Wulfraat said that as Amazon increasingly expands its use of robotics, it needs more space to store the “pods” that hold merchandise.

“The more items you have, the more pods you need,” he said.

In a press release last August, Amazon said a new fulfillment center in Ontario would employ 1,500 people who will work alongside its robots as they pick, pack and ship smaller-sized items to customers.

If the facility is anything like a new, five-story warehouse just outside Wilmington, Del., robots could outnumber humans 10 to one, according to a recent Philadelphia Inquirer story.

At the Delaware warehouse, workers unload trucks and stow the contents in 8-foot-tall stacks of square yellow bins. Once in the bins, goods are ready for retrieval by robots, the Inquirer story said. Robotic vehicles are guided by optical and motion sensors, selecting and carrying Amazon merchandise from storage bins to delivery.

A herd of dairy cows graze at a farm near a five-story structure being built as part of the Merrill Commerce Center located just north of Chino airport, between Carpenter, Eucalyptus and Merrill Avenues in Chino on Tuesday, May 24, 2022. (Photo by Watchara Phomicinda, The Press-Enterprise/SCNG)
A herd of dairy cows feed at a farm near a five-story structure being built as part of the Merrill Commerce Center located just north of Chino Airport, between Carpenter, Eucalyptus and Merrill Avenues in Ontario on Tuesday, May 24, 2022. (Photo by Watchara Phomicinda, The Press-Enterprise/SCNG)

Amazon’s next-biggest warehouse after the Ontario building will be a 3.87 million-square-foot facility under construction in Loveland, Colo., said Wulfratt, the MWPVL president. The company has eight other buildings in operation or under construction with at least 3.8 million square feet.

The company’s biggest Southern California warehouse is a 3.4 million-square-foot building in south San Diego County, followed by the 2.56 million-square-foot facility in Beaumont, he said.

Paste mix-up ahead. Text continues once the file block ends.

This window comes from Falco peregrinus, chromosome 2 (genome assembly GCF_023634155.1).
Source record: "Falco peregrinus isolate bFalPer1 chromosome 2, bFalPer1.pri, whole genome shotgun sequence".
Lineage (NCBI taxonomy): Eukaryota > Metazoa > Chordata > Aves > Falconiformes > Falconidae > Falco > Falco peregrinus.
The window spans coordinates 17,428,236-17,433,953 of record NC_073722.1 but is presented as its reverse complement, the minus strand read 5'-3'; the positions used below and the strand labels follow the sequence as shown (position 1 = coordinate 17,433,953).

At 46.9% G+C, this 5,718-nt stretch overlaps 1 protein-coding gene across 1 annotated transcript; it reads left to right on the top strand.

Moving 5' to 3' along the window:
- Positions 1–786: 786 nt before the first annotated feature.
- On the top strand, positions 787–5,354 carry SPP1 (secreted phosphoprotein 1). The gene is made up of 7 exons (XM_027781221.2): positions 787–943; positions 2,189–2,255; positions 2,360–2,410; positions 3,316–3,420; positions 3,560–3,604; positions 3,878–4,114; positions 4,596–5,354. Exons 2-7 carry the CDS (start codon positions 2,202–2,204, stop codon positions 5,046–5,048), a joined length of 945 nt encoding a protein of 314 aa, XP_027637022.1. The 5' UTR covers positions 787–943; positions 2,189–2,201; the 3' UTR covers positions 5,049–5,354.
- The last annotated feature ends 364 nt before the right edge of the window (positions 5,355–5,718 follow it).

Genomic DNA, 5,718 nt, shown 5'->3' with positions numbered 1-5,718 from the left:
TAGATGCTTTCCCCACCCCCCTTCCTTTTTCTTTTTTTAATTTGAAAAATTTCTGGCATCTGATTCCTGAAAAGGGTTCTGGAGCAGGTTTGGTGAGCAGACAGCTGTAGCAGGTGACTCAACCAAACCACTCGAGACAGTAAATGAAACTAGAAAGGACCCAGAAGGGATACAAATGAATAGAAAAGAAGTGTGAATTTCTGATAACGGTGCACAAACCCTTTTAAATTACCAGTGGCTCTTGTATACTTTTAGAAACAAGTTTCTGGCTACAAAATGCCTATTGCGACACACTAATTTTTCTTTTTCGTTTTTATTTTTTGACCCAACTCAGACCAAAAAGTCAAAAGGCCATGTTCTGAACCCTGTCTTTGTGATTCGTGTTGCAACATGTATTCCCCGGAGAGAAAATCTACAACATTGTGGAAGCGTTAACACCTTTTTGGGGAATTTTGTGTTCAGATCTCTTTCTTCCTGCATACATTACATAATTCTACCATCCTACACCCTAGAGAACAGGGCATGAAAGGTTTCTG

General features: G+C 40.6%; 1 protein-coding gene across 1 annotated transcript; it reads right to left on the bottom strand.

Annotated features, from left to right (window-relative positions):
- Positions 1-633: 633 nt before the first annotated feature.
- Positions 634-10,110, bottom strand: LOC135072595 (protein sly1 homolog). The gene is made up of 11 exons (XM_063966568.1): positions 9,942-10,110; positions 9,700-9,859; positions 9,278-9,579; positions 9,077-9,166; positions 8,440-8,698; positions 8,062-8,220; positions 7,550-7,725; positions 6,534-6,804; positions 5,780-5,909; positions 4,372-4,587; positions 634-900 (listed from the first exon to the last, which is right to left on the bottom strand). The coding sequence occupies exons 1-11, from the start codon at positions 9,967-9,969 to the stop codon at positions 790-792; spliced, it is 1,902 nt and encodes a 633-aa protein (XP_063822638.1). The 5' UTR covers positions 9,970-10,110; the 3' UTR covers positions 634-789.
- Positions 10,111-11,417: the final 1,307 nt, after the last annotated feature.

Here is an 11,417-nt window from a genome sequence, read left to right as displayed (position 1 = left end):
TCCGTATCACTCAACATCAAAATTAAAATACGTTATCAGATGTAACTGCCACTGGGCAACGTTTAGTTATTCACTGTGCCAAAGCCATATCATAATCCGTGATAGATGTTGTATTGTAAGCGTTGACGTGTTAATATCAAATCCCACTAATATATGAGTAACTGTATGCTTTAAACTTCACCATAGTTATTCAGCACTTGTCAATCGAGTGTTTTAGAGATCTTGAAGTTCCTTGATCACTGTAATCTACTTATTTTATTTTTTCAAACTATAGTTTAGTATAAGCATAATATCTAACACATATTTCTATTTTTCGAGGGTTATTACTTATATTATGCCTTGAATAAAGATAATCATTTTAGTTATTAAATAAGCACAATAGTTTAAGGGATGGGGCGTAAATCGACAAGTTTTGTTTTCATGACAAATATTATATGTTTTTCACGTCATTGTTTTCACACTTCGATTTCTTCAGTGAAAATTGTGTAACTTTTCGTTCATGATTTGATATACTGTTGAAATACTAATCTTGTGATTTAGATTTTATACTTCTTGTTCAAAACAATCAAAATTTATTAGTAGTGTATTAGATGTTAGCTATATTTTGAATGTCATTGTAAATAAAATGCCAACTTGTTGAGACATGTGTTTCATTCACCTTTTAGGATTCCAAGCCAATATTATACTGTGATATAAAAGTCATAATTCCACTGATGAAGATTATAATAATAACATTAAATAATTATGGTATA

Amazon’s new Ontario warehouse is the first to rise out of a massive conversion of nearly 600 acres of agricultural land north of Chino Airport. Two recently approved developments will add 13.8 million square feet of industrial and commercial space to the region.

Last year, Ontario approved the 376-acre Merrill Commerce Center, which includes the new Amazon building. Prologis plans to build 7 million square feet of big-box industrial on the site, plus a 1.4 million-square-foot business park.

In March, the city approved the South Ontario Logistics Center, where developers intend to build 5.3 million square feet of warehouse space.

The Logistics Center plan received vocal opposition from residents fearing increased traffic and pollution and opposed to the conversion of more farmland into warehouses. A lawsuit and a petition drive have been launched to reverse the city’s approval of the development.

Yet, more warehouses already are in the pipeline for the Inland Empire, which is home to 583 million square feet of warehouse and logistics buildings, according to CoStar. More than 30 million more square feet of big-box industrial are under construction.

With an industrial vacancy rate of just 1%, the Inland Empire leads the nation with 60% year-over-year rent growth for big-box facilities, commercial brokerage CBRE reported in early May.

“Big-box development is spreading eastward through the San Gorgonio Pass and into the Coachella Valley along Interstate 10,” the report said.